The hotspots will come with instructions and library staff will be available to offer troubleshooting tips. Each hotspot supports up to 16 devices.

The Library is very excited to begin offering these hotspots and knows how important they can be. Tom O’Connell, Manager of Tech Services and Collection Development says, “We look around us and, seemingly, everyone already has access to the Internet – and all of the resources that come with it. But it is important to remember that – what most of us take for granted – many in our community still lack. These easy to use devices allow us to provide online access for patrons who would otherwise miss out on utilizing these resources – whether it is to do homework, or apply for a job, or look up a recipe; putting all of this information in their hands is the goal.”

The Springfield City library hopes that a positive response to these devices will lead to an acquisition of many more for each of the branches. Call your neighborhood branch to request a hotspot or dial 413-263-6828, ext. 218.

Founded in 1857, the Springfield City Library provides over 800,000 free print, physical, and digital resources for public enrichment. To learn more, visit www.springfieldlibrary.org

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Welcome To Your Library Videos

Watch these fun short videos about each of our 9 locations!

Central Library

Brightwood Branch Library

East Forest Park Branch Library

East Springfield Branch Library

Forest Park Branch Library

Indian Orchard Branch Library

Library Express at Pine Point

Mason Square Branch Library

Sixteen Acres Branch Library

National Day of Racial Healing 2021

The Springfield City Library joins many organizations across the country in observing the 2021 National Day of Racial Healing on Tuesday, Jan. 19.

SPRINGFIELD, MA — The Springfield City Library joins many organizations across the country, including The American Library Association (ALA) and the W.K. Kellogg Foundation, in observing the 2021 National Day of Racial Healing on Tuesday, Jan. 19. On this day, thousands will celebrate our common humanity and take collective action toward a more just and equitable world.

The day was established in 2017 by leaders across the United States who wanted to have a day to take action together.  It is a day where people of all ages can come together to (adapted from healourcommunities.org):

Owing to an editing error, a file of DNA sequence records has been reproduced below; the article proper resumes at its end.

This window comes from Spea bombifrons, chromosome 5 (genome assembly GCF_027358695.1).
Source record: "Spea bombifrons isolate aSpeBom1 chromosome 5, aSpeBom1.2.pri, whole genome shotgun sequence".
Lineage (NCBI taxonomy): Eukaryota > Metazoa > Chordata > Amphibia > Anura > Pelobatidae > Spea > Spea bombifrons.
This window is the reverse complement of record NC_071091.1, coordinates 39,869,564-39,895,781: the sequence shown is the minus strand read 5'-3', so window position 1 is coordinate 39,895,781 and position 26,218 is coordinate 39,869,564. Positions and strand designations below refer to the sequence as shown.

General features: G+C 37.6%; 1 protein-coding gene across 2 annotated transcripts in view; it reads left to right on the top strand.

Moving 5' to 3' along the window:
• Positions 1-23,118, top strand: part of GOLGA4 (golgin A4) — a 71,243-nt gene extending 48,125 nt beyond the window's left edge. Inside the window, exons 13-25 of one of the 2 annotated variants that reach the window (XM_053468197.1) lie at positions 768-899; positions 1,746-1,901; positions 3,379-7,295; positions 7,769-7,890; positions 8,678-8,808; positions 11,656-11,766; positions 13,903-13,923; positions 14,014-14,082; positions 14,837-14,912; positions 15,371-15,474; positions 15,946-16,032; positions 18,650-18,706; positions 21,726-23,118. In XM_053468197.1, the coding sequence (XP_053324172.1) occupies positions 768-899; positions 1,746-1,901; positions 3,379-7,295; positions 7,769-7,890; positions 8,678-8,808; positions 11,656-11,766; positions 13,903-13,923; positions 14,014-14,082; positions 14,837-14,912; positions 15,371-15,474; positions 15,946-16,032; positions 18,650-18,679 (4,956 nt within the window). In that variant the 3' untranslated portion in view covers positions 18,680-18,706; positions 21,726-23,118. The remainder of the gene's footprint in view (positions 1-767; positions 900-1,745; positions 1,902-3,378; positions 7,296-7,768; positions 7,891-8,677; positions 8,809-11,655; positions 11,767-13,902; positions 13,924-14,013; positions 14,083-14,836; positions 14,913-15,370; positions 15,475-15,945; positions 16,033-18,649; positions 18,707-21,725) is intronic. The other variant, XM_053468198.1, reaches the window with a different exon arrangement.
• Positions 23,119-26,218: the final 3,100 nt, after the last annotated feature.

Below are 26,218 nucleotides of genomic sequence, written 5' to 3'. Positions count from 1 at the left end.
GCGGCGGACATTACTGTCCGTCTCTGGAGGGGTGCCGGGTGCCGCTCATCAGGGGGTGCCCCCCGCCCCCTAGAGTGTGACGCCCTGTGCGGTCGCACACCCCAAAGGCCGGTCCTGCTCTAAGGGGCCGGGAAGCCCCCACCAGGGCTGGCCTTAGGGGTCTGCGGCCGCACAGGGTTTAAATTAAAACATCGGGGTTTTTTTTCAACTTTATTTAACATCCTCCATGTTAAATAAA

• Find ways to reinforce and honor our common humanity and create space to celebrate the distinct differences that make our communities vibrant.
  • Acknowledge that there are still deep racial divisions in America that must be overcome and healed, and
  • Commit to engaging people from all racial, ethnic, religious and identity groups in genuine efforts to increase understanding, communication, caring and respect for one another.

Visit our Facebook or Instagram on Tuesday, Jan. 19th for a recorded video storytime read by Children’s Services Supervisor, Ellen Sulzycki, that you can share with your family at your convenience. She will be reading Not My Idea: A Book About Whiteness by Anastasia Higginbotham, a picture book about racism and racial justice, inviting white children and parents to become curious about racism, accept that it’s real, and cultivate justice.

Resources

We also have additional reading suggestions for all ages:

And here is a guide to help get these very important conversations started:

The American Library Association also has issued a proclamation about the National Day of Racial Healing, which you can read here.

Virtual Events

You can see virtual events happening all around the country at this link, including a national livestream event at 3 p.m. ET.

ongoing efforts

The Springfield City Library is dedicated to continuing its work in these efforts and has ongoing community programming to reflect this.

Molly Fogarty, Library Director, notes that, “The National Day of Racial Healing is one important day, but the Springfield City Library is committed through its programming for all ages, including library collections and programs emphasizing economic and civic engagement, to support the critical work needed for racial healing in our community.” The Director and Board of Library Commissioners previously made a statement affirming the importance of Black Lives, which can also be seen on the library’s website.